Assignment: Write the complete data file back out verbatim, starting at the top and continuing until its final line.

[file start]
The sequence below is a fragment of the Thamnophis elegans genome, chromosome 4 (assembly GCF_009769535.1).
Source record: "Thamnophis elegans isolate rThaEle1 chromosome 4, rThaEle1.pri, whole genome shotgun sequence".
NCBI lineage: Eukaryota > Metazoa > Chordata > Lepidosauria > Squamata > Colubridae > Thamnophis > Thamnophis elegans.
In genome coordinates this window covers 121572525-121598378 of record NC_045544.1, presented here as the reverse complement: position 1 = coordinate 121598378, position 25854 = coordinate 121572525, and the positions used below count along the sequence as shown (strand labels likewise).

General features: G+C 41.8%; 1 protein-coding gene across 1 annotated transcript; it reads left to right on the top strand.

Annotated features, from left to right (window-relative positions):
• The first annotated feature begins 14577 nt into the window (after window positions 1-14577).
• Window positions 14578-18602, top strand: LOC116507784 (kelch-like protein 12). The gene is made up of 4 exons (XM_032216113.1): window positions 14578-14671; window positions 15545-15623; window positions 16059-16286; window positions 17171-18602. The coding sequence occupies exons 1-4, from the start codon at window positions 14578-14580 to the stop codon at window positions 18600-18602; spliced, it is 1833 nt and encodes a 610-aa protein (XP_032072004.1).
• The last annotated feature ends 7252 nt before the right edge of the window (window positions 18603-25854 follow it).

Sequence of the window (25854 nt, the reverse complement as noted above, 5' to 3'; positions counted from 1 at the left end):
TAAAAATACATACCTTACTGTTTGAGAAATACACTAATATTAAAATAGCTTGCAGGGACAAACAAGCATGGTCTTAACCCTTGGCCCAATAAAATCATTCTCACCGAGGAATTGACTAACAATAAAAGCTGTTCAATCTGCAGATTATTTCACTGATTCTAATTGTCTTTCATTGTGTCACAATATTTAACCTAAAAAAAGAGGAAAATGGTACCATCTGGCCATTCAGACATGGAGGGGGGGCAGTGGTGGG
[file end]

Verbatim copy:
The sequence below is a fragment of the Thamnophis elegans genome, chromosome 4 (assembly GCF_009769535.1).
Source record: "Thamnophis elegans isolate rThaEle1 chromosome 4, rThaEle1.pri, whole genome shotgun sequence".
NCBI lineage: Eukaryota > Metazoa > Chordata > Lepidosauria > Squamata > Colubridae > Thamnophis > Thamnophis elegans.
In genome coordinates this window covers 121572525-121598378 of record NC_045544.1, presented here as the reverse complement: position 1 = coordinate 121598378, position 25854 = coordinate 121572525, and the positions used below count along the sequence as shown (strand labels likewise).

General features: G+C 41.8%; 1 protein-coding gene across 1 annotated transcript; it reads left to right on the top strand.

Annotated features, from left to right (window-relative positions):
• The first annotated feature begins 14577 nt into the window (after window positions 1-14577).
• Window positions 14578-18602, top strand: LOC116507784 (kelch-like protein 12). The gene is made up of 4 exons (XM_032216113.1): window positions 14578-14671; window positions 15545-15623; window positions 16059-16286; window positions 17171-18602. The coding sequence occupies exons 1-4, from the start codon at window positions 14578-14580 to the stop codon at window positions 18600-18602; spliced, it is 1833 nt and encodes a 610-aa protein (XP_032072004.1).
• The last annotated feature ends 7252 nt before the right edge of the window (window positions 18603-25854 follow it).

Sequence of the window (25854 nt, the reverse complement as noted above, 5' to 3'; positions counted from 1 at the left end):
TAAAAATACATACCTTACTGTTTGAGAAATACACTAATATTAAAATAGCTTGCAGGGACAAACAAGCATGGTCTTAACCCTTGGCCCAATAAAATCATTCTCACCGAGGAATTGACTAACAATAAAAGCTGTTCAATCTGCAGATTATTTCACTGATTCTAATTGTCTTTCATTGTGTCACAATATTTAACCTAAAAAAAGAGGAAAATGGTACCATCTGGCCATTCAGACATGGAGGGGGGGCAGTGGTGGG